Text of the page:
Die deutsche Version findet ihr HIER in der zweiten Hälfte des alten Beitrags.
July 1, 1974 (Monday) London – Kendal
We are glad to be leaving the next day. We take the underground all the way to the outskirts of the city to get to the northbound motorway. Unfortunately, there is no access to the motorway at the end station, so we have to take the bus a long way back into town. We are then picked up very quickly, even though the street is lined with hitchhikers. The young couple who picks us up didn’t want to take us with them at first because they thought we were Americans, because of our yellow oil jackets, and “Americans never pick anybody up!” – From that moment on, by the way, everyone thinks we are Germans because of the yellow oil jackets, because they are very much in fashion there in 1974. We will soon be cursing them (the jackets). We were dropped off near the town of Rugby.
Our next ’chauffeur’ is Joe, a truck driver from Wigan. I tell him that I have read George Orwell’s book ‚The road to Wigan Pier‘ and ask him what the ‚Pier‘ is all about, the city is in the middle of the country and no larger bodies of water nearby (or ?). I didn’t understand Joe’s explanation at all. He spoke with a fairly heavy accent (Lancashire ???). [In Wigan there is a canal that is / was probably used for shipping. A district in Wigan, which is on the canal, with storage facilities, is called ’Wigan Pier’. Aaaand there is a restaurant called ’The Orwell’! Googled everything.]
Joe is short, wiry and very nice. He takes us back to his hometown (a great lift, look at the route on the map – yes, we have one with us again: Rugby – Wigan, approx. 160 kilometers) and treats us to apple pie and white coffee on the way. We entertain him with Irish folk songs like “If you want your child to grow…” and “Seven drunken nights”, but only the first five stanzas, because I don’t know the last two. The Dubliners sang the song in the Hamburg music hall without the last two stanzas. [And if I had known them at that time, I would have claimed not to know them.] He kisses our hand in goodbye, even with a tear in his eye, and invites us to a beer if we ever by chance should meet again. Cheers Joe, it’s pretty unlikely we’ll see you again!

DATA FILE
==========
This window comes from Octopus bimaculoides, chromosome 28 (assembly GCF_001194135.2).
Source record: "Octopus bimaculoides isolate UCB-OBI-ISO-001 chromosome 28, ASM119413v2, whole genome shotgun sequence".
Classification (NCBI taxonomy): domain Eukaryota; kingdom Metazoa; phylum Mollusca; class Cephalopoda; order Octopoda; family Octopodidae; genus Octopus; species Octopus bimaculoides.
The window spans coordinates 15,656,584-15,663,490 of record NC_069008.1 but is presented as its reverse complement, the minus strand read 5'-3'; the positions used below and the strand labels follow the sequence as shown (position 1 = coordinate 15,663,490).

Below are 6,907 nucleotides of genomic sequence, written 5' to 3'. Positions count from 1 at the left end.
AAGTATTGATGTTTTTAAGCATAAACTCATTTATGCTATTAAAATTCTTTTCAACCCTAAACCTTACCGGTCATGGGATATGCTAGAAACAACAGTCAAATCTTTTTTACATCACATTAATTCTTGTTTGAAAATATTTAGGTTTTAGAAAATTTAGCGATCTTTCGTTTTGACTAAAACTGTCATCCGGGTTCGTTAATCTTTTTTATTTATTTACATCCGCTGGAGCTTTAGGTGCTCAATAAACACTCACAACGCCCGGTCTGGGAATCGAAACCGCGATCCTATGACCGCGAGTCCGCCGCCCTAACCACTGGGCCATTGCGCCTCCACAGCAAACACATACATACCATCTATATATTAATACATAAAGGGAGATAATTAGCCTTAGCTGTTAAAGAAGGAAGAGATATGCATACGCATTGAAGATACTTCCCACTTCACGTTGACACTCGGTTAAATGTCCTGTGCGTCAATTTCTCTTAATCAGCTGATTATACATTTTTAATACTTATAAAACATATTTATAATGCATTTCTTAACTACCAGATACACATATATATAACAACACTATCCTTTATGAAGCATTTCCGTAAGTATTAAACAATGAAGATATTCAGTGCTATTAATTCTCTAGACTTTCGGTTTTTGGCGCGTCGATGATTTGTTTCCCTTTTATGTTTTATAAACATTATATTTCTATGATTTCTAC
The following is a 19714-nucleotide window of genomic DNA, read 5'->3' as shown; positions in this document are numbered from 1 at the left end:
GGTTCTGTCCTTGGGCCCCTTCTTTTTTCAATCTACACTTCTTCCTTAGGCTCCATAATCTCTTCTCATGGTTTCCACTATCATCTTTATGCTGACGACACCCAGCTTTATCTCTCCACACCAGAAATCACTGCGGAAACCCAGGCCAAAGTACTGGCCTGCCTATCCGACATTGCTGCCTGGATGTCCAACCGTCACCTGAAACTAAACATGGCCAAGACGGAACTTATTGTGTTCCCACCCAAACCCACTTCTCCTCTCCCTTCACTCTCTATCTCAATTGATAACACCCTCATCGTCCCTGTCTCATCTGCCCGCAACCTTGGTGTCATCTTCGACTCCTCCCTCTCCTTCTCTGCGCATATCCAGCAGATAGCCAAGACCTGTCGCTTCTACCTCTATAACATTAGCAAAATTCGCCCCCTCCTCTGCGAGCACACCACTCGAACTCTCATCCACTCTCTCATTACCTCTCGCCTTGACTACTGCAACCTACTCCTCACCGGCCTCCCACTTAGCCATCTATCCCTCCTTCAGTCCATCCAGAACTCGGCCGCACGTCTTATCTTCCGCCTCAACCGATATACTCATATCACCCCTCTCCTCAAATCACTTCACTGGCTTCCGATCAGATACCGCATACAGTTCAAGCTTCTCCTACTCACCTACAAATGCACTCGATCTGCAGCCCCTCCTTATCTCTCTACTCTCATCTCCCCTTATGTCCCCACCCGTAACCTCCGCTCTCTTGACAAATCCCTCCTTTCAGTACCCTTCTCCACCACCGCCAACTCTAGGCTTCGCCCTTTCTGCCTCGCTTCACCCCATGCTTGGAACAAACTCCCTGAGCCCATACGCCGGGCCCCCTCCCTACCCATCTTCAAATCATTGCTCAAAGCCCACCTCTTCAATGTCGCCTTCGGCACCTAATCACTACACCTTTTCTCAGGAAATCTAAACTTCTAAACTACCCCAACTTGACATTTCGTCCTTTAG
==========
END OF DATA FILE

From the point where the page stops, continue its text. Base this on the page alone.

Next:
Joe leaves us at an extremely disadvantageous spot for hitch-hiking, a roundabout where the cars cannot stop properly. We expect an ominous waiting time, especially when an attractive, red-curled creature comes to our corner. A little French boy jumps out of the bushes and wants to appoint himself to be the leader of our small group. „I wait’ ere, you ’ide, and when a car comes, I“ and he stuffs two fingers into his mouth to suggest a whistle. How cute is the little one! When a car finally stops, he takes us three girls with him, although there is hardly any space, and leaves the little one behind. We do feel sorry for him!
The red-haired girl is a student from Glasgow who wants to get there today. That is an ambitious plan! She tells us that she always hitchhikes alone, she did it in Italy too. „You are brave“ I say. – „I’m not brave, I’m jus shtuppid!“ she says. But don’t think that her pronunciation is typically Scottish or in the least bit Glaswegian, oh, no, we should still get to know Glaswegian, so far we have no clue of what to expect!
The driver of the car, John Mansfield, sailor from Kendal, invites us to stay with him. He also hires us to do the dishes, vacuum the carpets and make beds, but that’s fine with us, of course. He has a German girlfriend in Kiel, also a sailor. What I like best is his tomcat, black from the tip of his nose to the tip of his tail. John warns me about him, [„hangovers can be rough“ is the Google translation for the next part, not wrong in any way, but not the translation of the German text which is:] tomcats can be rough, he says. But he lets me caress him for about an hour without doing anything other than purring (the tomcat, that is).
When John sees our space-tested astronaut sleeping bags, he starts to shake with laughter. I’m even freezing with my sleeping bag under a thick duvet! In this case, the aluminum foil probably reflects the body’s own cold.
(To be continued)